Expect to see mini ads become commonplace this year, especially during live events. While not ideal for direct response, they are an ideal opportunity for advertisers looking to build long-term brand awareness with these non-intrusive, frequency plays.
As mentioned before, advertisers consider TV to be a performance-driven channel. While it was typically used just for reach, generating response with TV – especially among the legions of viewers who have second-screen devices in their hands – has become the focus.
Advertisers are increasingly demanding a way to get better targeting with TV. And when most people think of TV and targeting, they think of addressable, a market in its infancy.
But here’s the thing: you don’t need addressable to target TV initiatives.
In recent years, new tools have emerged that can deliver real-time performance data on TV spots, enabling advertisers to gain valuable information on audience TV habits and insights into aspects of buys that drive engagement. It’s no longer about just reaching a target audience; it’s about using data to reach them in the place and time they are actually going to respond.
This year, we’ll see more advertisers leverage spot and response data to better target their TV campaigns. Expect to see networks as well push for greater targeting and measurement efforts like Open AP.
TV advertising has long been measured with GRPs, CPMs, and ratings, but 2018 will see this change significantly. Of course, these types of reach and frequency metrics will still be important – especially for brand awareness – but we’ll see advertisers turn toward more brand-specific, performance-based metrics this year.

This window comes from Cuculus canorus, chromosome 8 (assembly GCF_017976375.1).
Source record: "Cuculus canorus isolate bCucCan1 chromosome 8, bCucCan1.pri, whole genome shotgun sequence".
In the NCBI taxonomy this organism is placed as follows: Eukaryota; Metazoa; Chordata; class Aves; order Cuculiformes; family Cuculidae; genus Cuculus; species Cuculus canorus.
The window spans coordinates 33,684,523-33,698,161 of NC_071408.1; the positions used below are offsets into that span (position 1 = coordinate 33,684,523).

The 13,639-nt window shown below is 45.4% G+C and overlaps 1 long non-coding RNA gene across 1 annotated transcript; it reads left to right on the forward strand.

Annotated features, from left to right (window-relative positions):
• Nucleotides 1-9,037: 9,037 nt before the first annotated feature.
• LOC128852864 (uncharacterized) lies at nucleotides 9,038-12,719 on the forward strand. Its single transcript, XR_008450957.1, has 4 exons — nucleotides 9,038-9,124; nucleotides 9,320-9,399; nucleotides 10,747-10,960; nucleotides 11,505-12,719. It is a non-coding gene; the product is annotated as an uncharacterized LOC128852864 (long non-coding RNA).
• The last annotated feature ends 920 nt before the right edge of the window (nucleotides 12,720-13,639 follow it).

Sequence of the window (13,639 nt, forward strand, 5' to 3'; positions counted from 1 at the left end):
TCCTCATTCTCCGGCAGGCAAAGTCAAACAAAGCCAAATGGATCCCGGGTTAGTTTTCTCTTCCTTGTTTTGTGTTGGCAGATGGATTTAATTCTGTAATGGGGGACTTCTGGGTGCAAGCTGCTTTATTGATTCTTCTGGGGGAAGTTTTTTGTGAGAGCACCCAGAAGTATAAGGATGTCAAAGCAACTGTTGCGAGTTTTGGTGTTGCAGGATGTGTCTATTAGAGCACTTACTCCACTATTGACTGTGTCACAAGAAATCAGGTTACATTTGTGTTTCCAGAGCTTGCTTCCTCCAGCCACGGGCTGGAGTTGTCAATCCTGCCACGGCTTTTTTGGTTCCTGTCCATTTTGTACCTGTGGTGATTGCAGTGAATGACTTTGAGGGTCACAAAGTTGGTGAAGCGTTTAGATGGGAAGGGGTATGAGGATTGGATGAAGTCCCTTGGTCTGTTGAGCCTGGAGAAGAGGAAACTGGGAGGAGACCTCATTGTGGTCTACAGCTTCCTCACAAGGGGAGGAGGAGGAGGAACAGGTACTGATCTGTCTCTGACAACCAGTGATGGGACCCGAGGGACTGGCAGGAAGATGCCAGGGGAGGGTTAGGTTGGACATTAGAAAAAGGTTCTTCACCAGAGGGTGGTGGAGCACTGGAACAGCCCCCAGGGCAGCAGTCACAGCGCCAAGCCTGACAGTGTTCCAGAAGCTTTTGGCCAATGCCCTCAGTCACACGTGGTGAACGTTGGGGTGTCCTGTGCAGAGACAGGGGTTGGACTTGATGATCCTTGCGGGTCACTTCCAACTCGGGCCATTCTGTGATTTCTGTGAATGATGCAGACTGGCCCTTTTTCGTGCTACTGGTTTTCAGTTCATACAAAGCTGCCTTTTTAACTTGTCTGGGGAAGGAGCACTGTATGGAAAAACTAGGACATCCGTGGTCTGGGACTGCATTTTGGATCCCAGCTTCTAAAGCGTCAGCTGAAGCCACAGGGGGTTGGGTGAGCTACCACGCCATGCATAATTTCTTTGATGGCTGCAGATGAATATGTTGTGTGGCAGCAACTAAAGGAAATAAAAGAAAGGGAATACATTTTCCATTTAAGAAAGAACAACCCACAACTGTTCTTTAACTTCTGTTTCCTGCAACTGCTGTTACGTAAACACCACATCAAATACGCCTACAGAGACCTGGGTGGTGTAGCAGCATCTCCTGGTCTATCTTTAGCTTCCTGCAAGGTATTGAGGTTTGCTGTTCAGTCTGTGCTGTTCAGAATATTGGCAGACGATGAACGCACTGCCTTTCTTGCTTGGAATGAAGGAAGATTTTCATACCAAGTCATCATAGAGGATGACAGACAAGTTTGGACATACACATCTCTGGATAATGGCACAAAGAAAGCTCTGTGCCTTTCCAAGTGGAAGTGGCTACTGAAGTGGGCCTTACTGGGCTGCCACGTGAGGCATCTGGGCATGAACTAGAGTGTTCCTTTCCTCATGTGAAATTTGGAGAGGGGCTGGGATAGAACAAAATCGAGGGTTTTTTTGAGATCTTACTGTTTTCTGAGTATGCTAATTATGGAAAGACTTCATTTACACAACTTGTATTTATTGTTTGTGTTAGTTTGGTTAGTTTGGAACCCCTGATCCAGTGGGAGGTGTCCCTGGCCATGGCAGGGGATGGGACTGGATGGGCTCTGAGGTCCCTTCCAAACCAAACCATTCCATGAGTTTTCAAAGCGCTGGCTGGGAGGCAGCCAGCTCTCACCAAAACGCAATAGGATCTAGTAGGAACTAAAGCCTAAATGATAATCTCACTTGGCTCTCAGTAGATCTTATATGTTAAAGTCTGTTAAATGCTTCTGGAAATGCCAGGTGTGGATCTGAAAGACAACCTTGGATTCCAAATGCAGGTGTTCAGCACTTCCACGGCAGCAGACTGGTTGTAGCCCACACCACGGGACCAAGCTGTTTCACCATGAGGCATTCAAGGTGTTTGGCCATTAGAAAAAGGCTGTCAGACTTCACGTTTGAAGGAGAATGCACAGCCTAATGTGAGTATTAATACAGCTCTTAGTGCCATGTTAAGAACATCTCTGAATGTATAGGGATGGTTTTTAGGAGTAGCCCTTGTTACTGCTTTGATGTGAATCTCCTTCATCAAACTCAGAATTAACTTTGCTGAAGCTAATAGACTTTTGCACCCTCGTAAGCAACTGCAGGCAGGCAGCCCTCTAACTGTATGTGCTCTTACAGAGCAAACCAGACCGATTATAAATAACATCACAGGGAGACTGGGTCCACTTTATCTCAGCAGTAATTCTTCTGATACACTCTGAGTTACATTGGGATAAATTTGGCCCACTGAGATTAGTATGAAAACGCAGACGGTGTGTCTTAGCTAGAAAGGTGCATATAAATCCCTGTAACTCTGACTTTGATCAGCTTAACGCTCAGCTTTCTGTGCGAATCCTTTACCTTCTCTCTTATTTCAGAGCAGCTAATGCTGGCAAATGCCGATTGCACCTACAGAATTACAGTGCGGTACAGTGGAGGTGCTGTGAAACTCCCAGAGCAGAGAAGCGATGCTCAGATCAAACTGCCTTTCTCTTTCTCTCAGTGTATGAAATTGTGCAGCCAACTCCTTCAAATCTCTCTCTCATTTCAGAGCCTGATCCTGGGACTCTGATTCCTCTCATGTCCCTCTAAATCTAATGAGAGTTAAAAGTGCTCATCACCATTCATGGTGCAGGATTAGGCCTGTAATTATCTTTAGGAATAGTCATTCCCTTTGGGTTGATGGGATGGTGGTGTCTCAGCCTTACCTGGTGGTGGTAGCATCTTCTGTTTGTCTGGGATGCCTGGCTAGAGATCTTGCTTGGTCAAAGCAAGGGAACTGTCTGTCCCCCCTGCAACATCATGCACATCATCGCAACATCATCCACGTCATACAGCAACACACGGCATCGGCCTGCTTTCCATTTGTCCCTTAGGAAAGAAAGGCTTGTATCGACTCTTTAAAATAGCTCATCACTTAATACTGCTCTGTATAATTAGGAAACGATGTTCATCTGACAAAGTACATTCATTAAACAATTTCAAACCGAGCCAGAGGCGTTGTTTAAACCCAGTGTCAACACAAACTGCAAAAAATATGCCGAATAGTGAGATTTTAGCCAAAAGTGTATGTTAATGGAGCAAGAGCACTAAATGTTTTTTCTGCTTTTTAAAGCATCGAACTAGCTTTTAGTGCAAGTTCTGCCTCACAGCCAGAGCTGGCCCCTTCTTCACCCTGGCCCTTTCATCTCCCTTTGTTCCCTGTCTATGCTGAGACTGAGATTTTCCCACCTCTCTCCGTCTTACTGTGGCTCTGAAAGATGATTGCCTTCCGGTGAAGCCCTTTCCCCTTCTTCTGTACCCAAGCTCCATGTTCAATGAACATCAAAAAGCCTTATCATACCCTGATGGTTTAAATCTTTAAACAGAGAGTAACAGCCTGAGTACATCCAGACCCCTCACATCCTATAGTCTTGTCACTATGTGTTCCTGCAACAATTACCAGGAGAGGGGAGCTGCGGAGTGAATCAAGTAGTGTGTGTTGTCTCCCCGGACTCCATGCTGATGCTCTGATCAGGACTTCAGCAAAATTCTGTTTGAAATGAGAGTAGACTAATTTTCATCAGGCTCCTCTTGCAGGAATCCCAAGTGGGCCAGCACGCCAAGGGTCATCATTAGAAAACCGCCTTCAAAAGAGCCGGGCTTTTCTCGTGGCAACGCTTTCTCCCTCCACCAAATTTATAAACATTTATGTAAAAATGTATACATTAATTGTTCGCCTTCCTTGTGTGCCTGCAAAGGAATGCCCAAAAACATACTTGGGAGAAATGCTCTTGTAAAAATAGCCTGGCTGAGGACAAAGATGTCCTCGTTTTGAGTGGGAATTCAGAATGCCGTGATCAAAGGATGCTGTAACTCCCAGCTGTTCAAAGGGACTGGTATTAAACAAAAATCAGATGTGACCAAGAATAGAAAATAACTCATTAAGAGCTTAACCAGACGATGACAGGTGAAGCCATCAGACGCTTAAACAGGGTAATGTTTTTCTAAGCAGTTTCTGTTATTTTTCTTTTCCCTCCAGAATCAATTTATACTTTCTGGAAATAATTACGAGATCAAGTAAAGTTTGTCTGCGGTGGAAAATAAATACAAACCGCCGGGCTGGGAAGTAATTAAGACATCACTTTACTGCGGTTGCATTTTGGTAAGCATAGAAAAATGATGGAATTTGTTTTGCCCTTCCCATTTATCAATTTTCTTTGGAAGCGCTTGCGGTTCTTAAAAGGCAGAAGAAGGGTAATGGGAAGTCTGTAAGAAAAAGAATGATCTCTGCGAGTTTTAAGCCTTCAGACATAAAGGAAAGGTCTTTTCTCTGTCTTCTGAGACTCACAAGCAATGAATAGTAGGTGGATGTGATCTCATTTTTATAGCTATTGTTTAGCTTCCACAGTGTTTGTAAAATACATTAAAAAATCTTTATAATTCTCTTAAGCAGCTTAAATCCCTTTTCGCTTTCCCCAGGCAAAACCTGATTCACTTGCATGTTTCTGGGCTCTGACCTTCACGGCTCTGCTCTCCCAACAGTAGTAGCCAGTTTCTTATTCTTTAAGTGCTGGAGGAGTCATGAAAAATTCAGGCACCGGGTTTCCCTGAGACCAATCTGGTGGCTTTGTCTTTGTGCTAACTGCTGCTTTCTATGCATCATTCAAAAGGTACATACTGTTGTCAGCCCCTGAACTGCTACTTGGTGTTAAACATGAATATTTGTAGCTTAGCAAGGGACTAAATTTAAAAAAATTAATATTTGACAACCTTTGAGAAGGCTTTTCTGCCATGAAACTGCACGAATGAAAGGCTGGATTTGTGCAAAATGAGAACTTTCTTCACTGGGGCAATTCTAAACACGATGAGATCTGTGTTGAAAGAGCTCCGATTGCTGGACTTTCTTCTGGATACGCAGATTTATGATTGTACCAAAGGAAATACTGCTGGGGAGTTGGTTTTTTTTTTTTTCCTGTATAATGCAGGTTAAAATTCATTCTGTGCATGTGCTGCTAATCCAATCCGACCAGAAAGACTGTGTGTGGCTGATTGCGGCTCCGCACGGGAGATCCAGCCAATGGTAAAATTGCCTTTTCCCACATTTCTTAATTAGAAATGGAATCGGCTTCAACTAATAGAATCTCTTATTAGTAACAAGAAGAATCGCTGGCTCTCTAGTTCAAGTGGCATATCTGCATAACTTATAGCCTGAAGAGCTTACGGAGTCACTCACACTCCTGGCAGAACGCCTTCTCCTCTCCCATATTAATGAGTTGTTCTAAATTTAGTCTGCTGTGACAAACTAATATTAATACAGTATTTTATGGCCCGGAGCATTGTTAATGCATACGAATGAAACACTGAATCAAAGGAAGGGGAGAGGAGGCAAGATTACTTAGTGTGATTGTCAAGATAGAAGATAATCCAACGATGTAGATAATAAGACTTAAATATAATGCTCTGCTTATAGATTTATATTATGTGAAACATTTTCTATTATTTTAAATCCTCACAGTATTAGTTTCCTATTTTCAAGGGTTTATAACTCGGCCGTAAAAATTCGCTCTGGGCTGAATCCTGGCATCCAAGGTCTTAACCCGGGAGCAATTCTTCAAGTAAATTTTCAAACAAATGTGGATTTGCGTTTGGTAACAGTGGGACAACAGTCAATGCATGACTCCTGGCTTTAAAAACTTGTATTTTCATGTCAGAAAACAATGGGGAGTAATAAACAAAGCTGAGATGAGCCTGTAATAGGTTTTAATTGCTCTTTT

With the right technology, measuring a sale that is directly due to TV is easy. An advertiser can tie the spot airing to an immediate action like an online sale, subscription or registration. Lower-consideration products enjoy conversions closer to the spot airing. But not every brand has that luxury.
For higher-consideration brands, the end result doesn’t happen right away and directly tying a spot to a sale becomes more difficult. In cases like this, where a purchase might not happen for days, week or months, TV advertisers will turn to action- or intent-based metrics.
A few years ago, advertisers might not think these “middle-of-the-funnel” activities would carry any monetary value. But actions that lead to sales, whether right away or weeks down the line are quantifiable and excellent indicators of TV performance.
TV is in its next phase of evolution, and in the near future we can expect to see this resilient format getting stronger. Through new technologies, TV campaigns will be even more targeted and effective. Advertisers will optimize performance by measuring short and long-term impact. And adoption of AI will help brands find the perfect place for TV amongst their media mix. 2018 is set to be a good year for TV. ”
SOURCE: HUFFPOST (1/04/2018)